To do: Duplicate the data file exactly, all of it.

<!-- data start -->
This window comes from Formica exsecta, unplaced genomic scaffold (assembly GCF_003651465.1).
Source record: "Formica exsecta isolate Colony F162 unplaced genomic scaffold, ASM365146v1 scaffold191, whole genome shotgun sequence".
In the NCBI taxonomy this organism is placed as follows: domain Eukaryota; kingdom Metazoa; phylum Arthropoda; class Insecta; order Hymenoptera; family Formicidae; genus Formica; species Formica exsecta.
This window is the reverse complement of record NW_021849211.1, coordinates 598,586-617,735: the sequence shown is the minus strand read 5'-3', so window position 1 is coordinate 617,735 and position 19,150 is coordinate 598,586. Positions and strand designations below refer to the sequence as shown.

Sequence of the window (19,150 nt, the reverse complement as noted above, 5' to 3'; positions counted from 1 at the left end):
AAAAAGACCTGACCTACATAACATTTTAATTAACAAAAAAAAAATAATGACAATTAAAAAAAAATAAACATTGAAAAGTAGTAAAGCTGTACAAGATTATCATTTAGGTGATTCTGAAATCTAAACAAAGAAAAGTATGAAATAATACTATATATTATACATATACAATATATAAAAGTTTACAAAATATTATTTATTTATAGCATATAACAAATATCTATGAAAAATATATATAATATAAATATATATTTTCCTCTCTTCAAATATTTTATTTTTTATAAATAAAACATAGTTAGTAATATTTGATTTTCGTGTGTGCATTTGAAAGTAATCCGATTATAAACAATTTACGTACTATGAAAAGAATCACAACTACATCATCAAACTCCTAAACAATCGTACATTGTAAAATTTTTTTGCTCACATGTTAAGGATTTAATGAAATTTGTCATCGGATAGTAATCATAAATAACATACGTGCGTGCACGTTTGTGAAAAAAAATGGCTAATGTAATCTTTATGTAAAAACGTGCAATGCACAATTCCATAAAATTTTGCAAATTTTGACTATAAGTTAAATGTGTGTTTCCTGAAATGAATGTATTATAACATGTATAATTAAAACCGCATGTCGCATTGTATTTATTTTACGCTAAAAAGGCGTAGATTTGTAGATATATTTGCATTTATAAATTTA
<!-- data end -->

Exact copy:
This window comes from Formica exsecta, unplaced genomic scaffold (assembly GCF_003651465.1).
Source record: "Formica exsecta isolate Colony F162 unplaced genomic scaffold, ASM365146v1 scaffold191, whole genome shotgun sequence".
In the NCBI taxonomy this organism is placed as follows: domain Eukaryota; kingdom Metazoa; phylum Arthropoda; class Insecta; order Hymenoptera; family Formicidae; genus Formica; species Formica exsecta.
This window is the reverse complement of record NW_021849211.1, coordinates 598,586-617,735: the sequence shown is the minus strand read 5'-3', so window position 1 is coordinate 617,735 and position 19,150 is coordinate 598,586. Positions and strand designations below refer to the sequence as shown.

Sequence of the window (19,150 nt, the reverse complement as noted above, 5' to 3'; positions counted from 1 at the left end):
AAAAAGACCTGACCTACATAACATTTTAATTAACAAAAAAAAAATAATGACAATTAAAAAAAAATAAACATTGAAAAGTAGTAAAGCTGTACAAGATTATCATTTAGGTGATTCTGAAATCTAAACAAAGAAAAGTATGAAATAATACTATATATTATACATATACAATATATAAAAGTTTACAAAATATTATTTATTTATAGCATATAACAAATATCTATGAAAAATATATATAATATAAATATATATTTTCCTCTCTTCAAATATTTTATTTTTTATAAATAAAACATAGTTAGTAATATTTGATTTTCGTGTGTGCATTTGAAAGTAATCCGATTATAAACAATTTACGTACTATGAAAAGAATCACAACTACATCATCAAACTCCTAAACAATCGTACATTGTAAAATTTTTTTGCTCACATGTTAAGGATTTAATGAAATTTGTCATCGGATAGTAATCATAAATAACATACGTGCGTGCACGTTTGTGAAAAAAAATGGCTAATGTAATCTTTATGTAAAAACGTGCAATGCACAATTCCATAAAATTTTGCAAATTTTGACTATAAGTTAAATGTGTGTTTCCTGAAATGAATGTATTATAACATGTATAATTAAAACCGCATGTCGCATTGTATTTATTTTACGCTAAAAAGGCGTAGATTTGTAGATATATTTGCATTTATAAATTTA